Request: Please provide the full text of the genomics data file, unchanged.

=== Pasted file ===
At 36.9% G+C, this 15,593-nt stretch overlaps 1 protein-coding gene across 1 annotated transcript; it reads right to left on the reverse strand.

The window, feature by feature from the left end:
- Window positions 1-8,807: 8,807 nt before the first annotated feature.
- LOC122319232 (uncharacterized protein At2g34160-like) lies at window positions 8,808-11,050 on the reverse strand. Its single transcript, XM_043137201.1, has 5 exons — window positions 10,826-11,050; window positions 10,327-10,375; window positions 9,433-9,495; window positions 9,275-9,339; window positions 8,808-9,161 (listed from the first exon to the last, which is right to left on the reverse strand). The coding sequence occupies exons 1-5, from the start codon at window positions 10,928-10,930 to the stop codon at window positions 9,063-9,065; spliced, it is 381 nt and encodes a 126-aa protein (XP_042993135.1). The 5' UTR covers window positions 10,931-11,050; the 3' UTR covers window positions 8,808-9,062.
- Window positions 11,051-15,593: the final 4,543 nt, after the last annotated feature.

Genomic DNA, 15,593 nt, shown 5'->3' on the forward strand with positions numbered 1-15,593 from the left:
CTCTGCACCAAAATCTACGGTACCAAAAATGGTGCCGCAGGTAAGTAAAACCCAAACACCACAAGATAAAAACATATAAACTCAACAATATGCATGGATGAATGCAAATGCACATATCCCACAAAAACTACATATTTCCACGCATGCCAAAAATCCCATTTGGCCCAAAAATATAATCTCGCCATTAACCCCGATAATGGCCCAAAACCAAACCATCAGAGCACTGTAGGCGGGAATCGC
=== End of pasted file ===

At 36.9% G+C, this 15,593-nt stretch overlaps 1 protein-coding gene across 1 annotated transcript; it reads right to left on the reverse strand.

The window, feature by feature from the left end:
- Window positions 1-8,807: 8,807 nt before the first annotated feature.
- LOC122319232 (uncharacterized protein At2g34160-like) lies at window positions 8,808-11,050 on the reverse strand. Its single transcript, XM_043137201.1, has 5 exons — window positions 10,826-11,050; window positions 10,327-10,375; window positions 9,433-9,495; window positions 9,275-9,339; window positions 8,808-9,161 (listed from the first exon to the last, which is right to left on the reverse strand). The coding sequence occupies exons 1-5, from the start codon at window positions 10,928-10,930 to the stop codon at window positions 9,063-9,065; spliced, it is 381 nt and encodes a 126-aa protein (XP_042993135.1). The 5' UTR covers window positions 10,931-11,050; the 3' UTR covers window positions 8,808-9,062.
- Window positions 11,051-15,593: the final 4,543 nt, after the last annotated feature.

Genomic DNA, 15,593 nt, shown 5'->3' on the forward strand with positions numbered 1-15,593 from the left:
CTCTGCACCAAAATCTACGGTACCAAAAATGGTGCCGCAGGTAAGTAAAACCCAAACACCACAAGATAAAAACATATAAACTCAACAATATGCATGGATGAATGCAAATGCACATATCCCACAAAAACTACATATTTCCACGCATGCCAAAAATCCCATTTGGCCCAAAAATATAATCTCGCCATTAACCCCGATAATGGCCCAAAACCAAACCATCAGAGCACTGTAGGCGGGAATCGC